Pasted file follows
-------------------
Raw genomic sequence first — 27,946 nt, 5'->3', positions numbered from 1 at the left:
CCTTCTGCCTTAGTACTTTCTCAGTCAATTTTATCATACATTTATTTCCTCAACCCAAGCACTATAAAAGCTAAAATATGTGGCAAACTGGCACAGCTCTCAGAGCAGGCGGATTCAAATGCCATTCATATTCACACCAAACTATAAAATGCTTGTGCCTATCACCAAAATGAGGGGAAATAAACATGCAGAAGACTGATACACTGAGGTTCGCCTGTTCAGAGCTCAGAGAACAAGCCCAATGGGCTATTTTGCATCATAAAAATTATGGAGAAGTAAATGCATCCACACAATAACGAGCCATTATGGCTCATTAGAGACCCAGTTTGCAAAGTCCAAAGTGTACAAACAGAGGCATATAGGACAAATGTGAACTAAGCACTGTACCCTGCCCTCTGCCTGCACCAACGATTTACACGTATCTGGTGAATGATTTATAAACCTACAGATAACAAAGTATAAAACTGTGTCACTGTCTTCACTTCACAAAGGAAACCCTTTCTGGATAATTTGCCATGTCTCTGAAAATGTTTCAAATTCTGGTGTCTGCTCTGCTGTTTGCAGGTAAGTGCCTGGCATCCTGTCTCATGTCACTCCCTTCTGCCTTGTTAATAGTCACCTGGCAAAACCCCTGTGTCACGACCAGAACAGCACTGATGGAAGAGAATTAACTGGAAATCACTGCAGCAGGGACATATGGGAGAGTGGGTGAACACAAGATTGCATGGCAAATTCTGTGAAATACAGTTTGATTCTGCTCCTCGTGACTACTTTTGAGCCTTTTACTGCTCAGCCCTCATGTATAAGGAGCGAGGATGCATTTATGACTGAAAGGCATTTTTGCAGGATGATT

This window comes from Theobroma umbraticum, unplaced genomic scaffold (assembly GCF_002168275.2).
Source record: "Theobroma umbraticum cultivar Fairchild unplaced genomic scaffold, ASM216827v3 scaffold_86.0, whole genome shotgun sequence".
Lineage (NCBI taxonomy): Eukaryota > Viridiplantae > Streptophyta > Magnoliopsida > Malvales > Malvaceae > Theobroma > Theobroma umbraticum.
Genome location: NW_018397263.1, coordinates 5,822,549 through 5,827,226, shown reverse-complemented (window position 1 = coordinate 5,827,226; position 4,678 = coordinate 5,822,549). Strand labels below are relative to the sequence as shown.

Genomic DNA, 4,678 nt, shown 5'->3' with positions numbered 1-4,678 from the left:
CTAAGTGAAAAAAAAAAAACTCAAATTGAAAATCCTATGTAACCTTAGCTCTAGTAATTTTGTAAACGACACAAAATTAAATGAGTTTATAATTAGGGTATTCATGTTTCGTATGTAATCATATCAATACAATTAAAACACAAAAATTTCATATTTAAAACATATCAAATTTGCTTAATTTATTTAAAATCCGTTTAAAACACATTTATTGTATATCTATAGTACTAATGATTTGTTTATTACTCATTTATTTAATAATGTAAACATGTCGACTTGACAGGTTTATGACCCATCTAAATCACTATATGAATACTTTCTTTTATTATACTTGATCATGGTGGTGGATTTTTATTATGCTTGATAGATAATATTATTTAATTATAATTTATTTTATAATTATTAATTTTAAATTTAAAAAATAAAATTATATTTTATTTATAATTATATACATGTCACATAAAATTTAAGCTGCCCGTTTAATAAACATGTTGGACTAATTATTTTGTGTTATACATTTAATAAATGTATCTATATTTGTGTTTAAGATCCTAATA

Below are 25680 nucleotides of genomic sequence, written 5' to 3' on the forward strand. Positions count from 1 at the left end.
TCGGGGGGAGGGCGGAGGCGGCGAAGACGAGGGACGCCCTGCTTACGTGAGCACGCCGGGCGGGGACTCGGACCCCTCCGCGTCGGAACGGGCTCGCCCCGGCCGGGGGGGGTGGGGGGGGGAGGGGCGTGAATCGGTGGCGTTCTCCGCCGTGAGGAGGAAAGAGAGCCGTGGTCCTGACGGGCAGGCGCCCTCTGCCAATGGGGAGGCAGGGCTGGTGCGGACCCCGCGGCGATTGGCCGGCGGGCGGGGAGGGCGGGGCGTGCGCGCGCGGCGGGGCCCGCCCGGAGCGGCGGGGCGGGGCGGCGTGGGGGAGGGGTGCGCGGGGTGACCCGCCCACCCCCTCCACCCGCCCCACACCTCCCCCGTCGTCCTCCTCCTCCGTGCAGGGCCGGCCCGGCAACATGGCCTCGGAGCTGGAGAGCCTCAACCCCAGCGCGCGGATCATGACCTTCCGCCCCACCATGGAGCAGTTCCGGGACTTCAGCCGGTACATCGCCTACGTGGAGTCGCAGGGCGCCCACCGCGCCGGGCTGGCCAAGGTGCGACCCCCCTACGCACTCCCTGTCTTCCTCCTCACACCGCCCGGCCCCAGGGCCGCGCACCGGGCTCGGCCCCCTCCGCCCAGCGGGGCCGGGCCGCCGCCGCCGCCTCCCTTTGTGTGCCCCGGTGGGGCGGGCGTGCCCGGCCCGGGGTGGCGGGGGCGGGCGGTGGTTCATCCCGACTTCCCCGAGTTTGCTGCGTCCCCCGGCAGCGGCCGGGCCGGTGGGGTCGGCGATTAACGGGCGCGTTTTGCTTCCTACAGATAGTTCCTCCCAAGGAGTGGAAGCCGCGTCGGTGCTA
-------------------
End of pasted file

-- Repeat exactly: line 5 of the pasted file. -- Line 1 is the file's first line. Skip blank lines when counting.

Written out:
Lineage (NCBI taxonomy): Eukaryota > Viridiplantae > Streptophyta > Magnoliopsida > Malvales > Malvaceae > Theobroma > Theobroma umbraticum.